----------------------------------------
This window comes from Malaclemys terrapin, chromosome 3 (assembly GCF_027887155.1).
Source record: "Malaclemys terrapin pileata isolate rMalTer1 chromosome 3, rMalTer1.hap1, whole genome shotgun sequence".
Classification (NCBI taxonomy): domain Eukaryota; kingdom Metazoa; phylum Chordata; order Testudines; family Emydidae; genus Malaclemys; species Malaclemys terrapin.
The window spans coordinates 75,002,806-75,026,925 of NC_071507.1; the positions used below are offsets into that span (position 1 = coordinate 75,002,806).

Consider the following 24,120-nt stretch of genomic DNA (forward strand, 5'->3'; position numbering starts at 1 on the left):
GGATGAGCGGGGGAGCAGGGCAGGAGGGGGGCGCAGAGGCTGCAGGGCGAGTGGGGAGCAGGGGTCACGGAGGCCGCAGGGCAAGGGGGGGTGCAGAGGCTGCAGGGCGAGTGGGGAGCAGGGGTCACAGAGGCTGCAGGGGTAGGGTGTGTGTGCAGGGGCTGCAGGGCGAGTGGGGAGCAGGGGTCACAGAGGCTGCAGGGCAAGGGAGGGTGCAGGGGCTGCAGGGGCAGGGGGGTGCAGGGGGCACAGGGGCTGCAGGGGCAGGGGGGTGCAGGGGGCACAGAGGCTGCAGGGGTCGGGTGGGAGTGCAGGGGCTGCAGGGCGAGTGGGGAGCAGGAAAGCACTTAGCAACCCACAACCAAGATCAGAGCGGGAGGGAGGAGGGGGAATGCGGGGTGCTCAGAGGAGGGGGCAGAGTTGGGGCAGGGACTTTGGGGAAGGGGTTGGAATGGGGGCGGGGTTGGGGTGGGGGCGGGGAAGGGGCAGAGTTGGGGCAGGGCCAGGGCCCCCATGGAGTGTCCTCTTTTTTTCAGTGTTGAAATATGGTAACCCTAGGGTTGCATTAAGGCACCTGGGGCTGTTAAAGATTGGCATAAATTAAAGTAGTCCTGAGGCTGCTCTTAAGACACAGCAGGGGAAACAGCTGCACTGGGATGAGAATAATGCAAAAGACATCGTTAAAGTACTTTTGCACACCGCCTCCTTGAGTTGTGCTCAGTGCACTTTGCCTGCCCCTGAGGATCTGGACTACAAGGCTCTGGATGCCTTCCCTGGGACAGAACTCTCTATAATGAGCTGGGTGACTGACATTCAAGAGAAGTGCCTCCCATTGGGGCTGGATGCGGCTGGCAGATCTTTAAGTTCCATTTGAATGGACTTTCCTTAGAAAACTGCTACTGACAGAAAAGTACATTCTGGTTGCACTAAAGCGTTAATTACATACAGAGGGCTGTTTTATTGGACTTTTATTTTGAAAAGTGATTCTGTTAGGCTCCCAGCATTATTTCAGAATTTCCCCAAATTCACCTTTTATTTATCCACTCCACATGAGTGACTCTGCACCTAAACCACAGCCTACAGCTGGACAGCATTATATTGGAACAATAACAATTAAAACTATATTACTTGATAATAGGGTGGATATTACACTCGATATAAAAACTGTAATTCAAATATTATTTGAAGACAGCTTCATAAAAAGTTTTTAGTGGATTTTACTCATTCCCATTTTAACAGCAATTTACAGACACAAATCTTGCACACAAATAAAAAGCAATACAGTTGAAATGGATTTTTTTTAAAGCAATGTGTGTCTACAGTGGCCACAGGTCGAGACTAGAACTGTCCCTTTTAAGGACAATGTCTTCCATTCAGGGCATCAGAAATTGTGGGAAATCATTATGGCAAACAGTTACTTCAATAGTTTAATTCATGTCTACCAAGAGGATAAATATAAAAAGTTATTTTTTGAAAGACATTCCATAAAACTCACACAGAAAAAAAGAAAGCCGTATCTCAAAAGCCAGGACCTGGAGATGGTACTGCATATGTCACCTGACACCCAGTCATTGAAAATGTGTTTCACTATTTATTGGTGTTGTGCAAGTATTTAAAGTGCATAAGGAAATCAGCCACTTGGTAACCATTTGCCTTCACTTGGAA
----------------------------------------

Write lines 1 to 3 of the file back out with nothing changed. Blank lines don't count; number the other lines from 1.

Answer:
This window comes from Malaclemys terrapin, chromosome 3 (assembly GCF_027887155.1).
Source record: "Malaclemys terrapin pileata isolate rMalTer1 chromosome 3, rMalTer1.hap1, whole genome shotgun sequence".
Classification (NCBI taxonomy): domain Eukaryota; kingdom Metazoa; phylum Chordata; order Testudines; family Emydidae; genus Malaclemys; species Malaclemys terrapin.